Find the Closest Marked Node

To solve the problem, we can use Dijkstra’s algorithm which is a greedy algorithm used for finding the shortest paths from a single vertex to all vertices in a weighted graph. We start from the source node, s, and use a priority queue (or a min-heap) to find the next closest vertex until we reach any of the marked vertices. Once we reach a marked vertex, we stop and return its distance from the source vertex.

Here is the solution:

  1. Create an adjacency list from the given edges.
  2. Use a priority queue to store the nodes, starting with the source node.
  3. Use a visited set to keep track of the nodes we’ve already visited.
  4. Use a distance dictionary initialized with infinite distances for all nodes except the source node, which should have a distance of 0.
  5. While the priority queue is not empty:
    • Dequeue the node with the shortest distance.
    • If this node is in the marked list, return its distance.
    • Otherwise, update the distance for its neighbors.
  6. If the priority queue is empty and we haven’t returned yet, return -1.

Let’s translate this into code:

import heapq

class Solution:
    def minimumDistance(self, n: int, edges: List[List[int]], s: int, marked: List[int]) -> int:
        # Step 1: Create an adjacency list
        adj_list = {i: [] for i in range(n)}
        for u, v, w in edges:
            adj_list[u].append((v, w))

        # Step 2 and 4: Initialize distance and priority queue
        distance = {i: float('inf') for i in range(n)}
        distance[s] = 0
        pq = [(0, s)]  # (distance, node)

        # Step 3: Initialize visited set
        visited = set()

        # Step 5: Dijkstra's algorithm
        while pq:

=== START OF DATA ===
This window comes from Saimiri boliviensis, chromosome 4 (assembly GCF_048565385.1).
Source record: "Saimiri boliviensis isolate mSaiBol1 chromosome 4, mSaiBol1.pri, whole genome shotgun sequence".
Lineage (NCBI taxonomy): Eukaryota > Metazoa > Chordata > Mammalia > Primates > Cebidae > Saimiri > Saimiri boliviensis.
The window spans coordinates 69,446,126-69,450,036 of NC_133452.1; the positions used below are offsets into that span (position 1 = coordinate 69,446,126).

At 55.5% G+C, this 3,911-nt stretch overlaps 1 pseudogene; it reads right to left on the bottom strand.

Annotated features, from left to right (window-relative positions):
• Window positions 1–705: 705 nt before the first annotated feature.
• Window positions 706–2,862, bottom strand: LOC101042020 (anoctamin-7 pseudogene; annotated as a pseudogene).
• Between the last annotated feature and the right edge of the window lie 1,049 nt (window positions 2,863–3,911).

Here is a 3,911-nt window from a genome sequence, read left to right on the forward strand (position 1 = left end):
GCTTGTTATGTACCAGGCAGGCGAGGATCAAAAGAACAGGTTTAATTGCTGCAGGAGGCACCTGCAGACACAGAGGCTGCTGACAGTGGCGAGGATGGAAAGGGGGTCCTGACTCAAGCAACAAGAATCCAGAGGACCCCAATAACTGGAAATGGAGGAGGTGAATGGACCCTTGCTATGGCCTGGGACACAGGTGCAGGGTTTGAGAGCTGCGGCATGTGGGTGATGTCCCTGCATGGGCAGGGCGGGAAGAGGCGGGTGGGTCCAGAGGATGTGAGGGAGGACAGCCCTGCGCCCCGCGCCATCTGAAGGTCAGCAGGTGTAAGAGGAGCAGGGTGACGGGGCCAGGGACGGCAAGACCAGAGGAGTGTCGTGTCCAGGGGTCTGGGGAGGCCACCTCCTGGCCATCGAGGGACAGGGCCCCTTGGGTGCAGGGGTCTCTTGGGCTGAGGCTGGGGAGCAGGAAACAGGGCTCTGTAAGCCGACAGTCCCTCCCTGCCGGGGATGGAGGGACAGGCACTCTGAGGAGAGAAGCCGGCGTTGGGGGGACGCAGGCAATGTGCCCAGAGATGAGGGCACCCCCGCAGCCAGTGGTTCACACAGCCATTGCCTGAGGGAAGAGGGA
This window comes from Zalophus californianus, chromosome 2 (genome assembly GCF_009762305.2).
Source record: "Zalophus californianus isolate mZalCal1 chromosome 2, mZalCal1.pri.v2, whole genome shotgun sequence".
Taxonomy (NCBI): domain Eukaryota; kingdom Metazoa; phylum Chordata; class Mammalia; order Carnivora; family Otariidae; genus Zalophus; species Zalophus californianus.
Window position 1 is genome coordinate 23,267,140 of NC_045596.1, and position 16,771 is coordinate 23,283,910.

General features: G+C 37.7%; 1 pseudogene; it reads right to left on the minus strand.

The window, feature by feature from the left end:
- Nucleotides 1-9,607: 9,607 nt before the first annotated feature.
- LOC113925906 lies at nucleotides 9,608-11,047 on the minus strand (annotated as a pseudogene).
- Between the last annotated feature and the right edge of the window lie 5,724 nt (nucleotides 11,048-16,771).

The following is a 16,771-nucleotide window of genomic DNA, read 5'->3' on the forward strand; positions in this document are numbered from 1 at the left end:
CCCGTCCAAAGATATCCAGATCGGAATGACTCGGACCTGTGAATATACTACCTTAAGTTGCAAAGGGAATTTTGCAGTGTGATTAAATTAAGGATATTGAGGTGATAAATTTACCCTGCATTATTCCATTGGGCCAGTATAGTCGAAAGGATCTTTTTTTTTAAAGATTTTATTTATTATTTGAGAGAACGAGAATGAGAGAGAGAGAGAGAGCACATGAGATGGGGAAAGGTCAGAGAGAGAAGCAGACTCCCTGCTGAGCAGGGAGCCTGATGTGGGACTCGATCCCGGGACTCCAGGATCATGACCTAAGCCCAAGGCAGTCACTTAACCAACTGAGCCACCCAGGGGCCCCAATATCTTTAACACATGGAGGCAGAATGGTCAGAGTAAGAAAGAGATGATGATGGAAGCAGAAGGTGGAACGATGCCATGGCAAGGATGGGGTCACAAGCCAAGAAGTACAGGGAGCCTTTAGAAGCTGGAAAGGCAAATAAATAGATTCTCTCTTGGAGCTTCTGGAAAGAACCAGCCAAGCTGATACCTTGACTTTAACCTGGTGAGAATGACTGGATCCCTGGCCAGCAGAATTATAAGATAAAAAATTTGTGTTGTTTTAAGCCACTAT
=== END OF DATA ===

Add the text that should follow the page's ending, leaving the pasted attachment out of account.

dist_u, u = heapq.heappop(pq)

            # We've found the shortest path to a marked node
            if u in marked:
                return dist_u


            for v, w in adj_list[u]:
                if v not in visited and dist_u + w < distance[v]:
                    distance[v] = dist_u + w
                    heapq.heappush(pq, (distance[v], v))

        # Step 6: No path found to any marked node
        return -1

The above code should correctly compute the shortest distance from s to any of the marked nodes. If no such path exists, it will return -1.

Identifying Problem Isomorphism

“Find the Closest Marked Node” can be mapped to “Dijkstra’s Shortest Path Algorithm”.

The reason for choosing Dijkstra’s Algorithm is that both the original problem and Dijkstra’s algorithm deal with finding the shortest path in a weighted graph from a given start node. In this case, the algorithm needs to be adjusted to stop as soon as it encounters a node that is in the ‘marked’ list, as that would be the closest marked node.

A simpler problem is “Breadth First Search (BFS)” for a non-weighted graph. While it doesn’t take into account the weights or distances between nodes, it does introduce the concept of traversing through a graph from a given start point which is a key aspect of the original problem.

An advanced problem is the “Shortest Path in a Directed Acyclic Graph (DAG)”. This problem is more complex as it adds the constraint of the graph being a DAG, which affects the algorithm used to solve it. However, the core problem remains the same - finding the shortest path in a graph.

These mappings are isomorphic as they all involve the main idea of finding the shortest path in a graph.

10 Prerequisite LeetCode Problems

For this, the following is a good preparation:

  1. “207. Course Schedule” - This problem introduces the concept of directed graphs and checks for the presence of cycles, which is useful in understanding graph traversal and graph-based problems.